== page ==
The Drakes Bay Oyster Farm has unique cultural and economic significance. It provides good jobs for men and women in equal numbers, many of Hispanic heritage, in an agricultural area where most available jobs are held by men.  The importance of this fact for the well being of the affected families, and the community as a whole, cannot be overemphasized.   Many of these workers also live on the farm, and will be forced from their homes, and their children from their schools, if DBOF is forced to close.  Further, the oyster farm serves a remarkably diverse clientele, with a predominance of Asian and Hispanic visitors from throughout the greater San Francisco Bay Area.  Many of these families have partaken of the products of the oyster farm for generations, returning year after year to enjoy the healthful, delicious bounty of the Estero, fresh from the source, and rendering the oyster farm the single most popular visitor destination in the Seashore.

 

The oyster farm’s operator, a fourth generation local farming family that purchased the farm in 2005, has evidenced exemplary stewardship of the resource, partnering with the University of California Sea Grant program, NOAA fisheries, and the San Francisco Bay Native Oyster Restoration Project on a number of significant marine restoration and research efforts, as well as effecting dramatic improvements of the Drakes Bay farm itself.  In addition, the oyster farm offers educational opportunities to local and regional schools, from the elementary to graduate level.

 

DBOF and the marine aquaculture resource it represents is an essential component of our State’s sustainable seafood production infrastructure.   As the FDA, FAO, NOAA Fisheries and Department of Commerce have made clear, we need this irreplaceable resource now, and will need it even more in the near future.

 

As a registered Democrat, I strongly urge the Democratic Party Resolution Committee to endorse the Resolution to support the Drakes Bay Oyster Farm.

 

Thank you,

p-&l- /vtc

Pete Mccloskey

Leave a comment

4 Comments

  1. Milly Biller

     /  November 22, 2013

    Is there any particular person or entity that we should write to in order to support this letter? Can you publish their names and contact info so we can do this?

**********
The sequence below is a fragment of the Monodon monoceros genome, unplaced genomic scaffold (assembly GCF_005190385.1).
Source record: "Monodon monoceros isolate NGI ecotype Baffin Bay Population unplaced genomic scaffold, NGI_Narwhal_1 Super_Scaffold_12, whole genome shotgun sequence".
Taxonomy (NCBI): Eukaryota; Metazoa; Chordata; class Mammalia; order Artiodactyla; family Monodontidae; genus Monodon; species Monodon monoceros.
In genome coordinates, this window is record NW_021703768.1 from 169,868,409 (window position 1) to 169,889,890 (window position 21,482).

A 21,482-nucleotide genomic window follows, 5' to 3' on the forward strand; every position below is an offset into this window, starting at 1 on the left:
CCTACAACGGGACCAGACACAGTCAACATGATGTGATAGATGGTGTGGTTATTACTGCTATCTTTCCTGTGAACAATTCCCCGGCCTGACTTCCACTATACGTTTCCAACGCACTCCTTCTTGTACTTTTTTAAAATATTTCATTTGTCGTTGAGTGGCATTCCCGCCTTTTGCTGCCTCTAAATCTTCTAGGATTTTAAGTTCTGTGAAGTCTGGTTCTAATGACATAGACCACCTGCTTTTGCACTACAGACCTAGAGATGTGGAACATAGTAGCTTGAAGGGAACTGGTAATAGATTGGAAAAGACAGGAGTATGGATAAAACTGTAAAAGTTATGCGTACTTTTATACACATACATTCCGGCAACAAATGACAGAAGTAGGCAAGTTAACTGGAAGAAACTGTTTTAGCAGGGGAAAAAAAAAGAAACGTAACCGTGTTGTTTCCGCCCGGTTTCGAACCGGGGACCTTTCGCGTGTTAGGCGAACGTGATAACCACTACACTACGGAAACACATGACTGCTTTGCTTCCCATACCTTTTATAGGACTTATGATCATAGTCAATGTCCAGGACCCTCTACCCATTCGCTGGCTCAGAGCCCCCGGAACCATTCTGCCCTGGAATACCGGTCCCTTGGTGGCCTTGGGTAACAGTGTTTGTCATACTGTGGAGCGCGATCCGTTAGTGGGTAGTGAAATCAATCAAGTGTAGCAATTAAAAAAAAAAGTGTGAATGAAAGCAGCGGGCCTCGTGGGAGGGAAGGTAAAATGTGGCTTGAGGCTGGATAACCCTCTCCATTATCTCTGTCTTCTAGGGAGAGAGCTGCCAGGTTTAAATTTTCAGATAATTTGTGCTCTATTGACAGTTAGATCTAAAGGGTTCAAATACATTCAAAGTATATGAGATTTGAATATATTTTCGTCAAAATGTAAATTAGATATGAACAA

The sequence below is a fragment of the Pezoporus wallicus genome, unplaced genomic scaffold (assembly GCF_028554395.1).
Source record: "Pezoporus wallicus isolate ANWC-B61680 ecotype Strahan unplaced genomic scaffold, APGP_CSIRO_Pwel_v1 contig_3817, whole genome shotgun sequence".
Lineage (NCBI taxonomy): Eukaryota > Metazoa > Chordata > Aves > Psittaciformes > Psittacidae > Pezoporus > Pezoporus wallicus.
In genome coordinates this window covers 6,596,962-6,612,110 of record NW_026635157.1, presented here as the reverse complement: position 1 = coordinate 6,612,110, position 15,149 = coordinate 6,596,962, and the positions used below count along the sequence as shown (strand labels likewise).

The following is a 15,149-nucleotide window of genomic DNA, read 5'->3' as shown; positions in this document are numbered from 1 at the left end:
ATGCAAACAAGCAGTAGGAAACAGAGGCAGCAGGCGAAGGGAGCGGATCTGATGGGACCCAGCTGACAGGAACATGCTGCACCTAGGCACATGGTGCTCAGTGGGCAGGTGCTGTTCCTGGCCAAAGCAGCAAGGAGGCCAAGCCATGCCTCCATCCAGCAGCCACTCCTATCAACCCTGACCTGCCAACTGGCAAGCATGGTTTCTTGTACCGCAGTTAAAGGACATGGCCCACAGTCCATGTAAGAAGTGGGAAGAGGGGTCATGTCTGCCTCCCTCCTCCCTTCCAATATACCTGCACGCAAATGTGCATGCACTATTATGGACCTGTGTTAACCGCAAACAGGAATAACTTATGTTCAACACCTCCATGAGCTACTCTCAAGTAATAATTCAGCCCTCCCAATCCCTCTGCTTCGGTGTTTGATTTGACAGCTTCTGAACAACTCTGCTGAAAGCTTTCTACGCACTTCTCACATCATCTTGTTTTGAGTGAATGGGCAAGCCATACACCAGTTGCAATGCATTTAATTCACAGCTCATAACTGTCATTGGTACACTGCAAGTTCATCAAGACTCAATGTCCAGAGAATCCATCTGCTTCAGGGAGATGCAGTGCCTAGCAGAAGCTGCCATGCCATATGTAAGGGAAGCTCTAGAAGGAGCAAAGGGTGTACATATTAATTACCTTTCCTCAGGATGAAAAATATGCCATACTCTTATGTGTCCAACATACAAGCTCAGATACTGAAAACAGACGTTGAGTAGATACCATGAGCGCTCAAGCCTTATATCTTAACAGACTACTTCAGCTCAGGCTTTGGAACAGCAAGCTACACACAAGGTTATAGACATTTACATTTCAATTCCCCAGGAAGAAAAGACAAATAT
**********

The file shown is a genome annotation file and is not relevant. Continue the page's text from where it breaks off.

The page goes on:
Reply
  2. Milly Biller

     /  November 22, 2013

    I wholeheartedly support Pete McCloskey’s letter urging the Democratic Party to endorse the Resolution supporting the DBOC. I do not have the considerable space it would take to enumerate the many reasons that this endorsement is critically important, but the scientific misconduct by the National Park Service, the loss of one of the mainstays of the local foodshed, the cultural loss to the thousands who visit the farm each year, the loss of local jobs and family displacement, cannot be overstated.
    At issue here too is support for the En Banc appeal made to the 9th District Court by DBOC, It would allow them to stay in operation while the larger lawsuit against the NPS and the DOI is heard. The three judge panel appointed by the 9th circuit ruled that they have no jurisdiction over a decision made by a department of the Federal Government. If the courts cannot make a judgement on a governmental agency’s decision based on misrepresentation and scientific malfeasance, I think as a country, we are all in trouble. This is the system of checks and balances that is fundamental to our Constitution.
    I urge the Democratic Party Resolution Committee to endorse the Resolution in favor of the Drakes Bay Oyster farm.

    Reply
  3. Siobhan k. Devin

     /  November 23, 2013

    Mr. McCloskey’s well-informed letter accurately describes the DBOC situation. Please support the Oyster Farm and in so doing, the health of Drakes Estero in perpetuity.

    Siobhan K. Devin

    Reply

Leave a Reply

Fill in your details below or click an icon to log in:

WordPress.com Logo

You are commenting using your WordPress.com account. Log Out / Change )

Twitter picture

You are commenting using your Twitter account. Log Out / Change )

Facebook photo

You are commenting using your Facebook account. Log Out / Change )

Google+ photo

You are commenting using your Google+ account. Log Out / Change )

Connecting to %s

%d bloggers like this: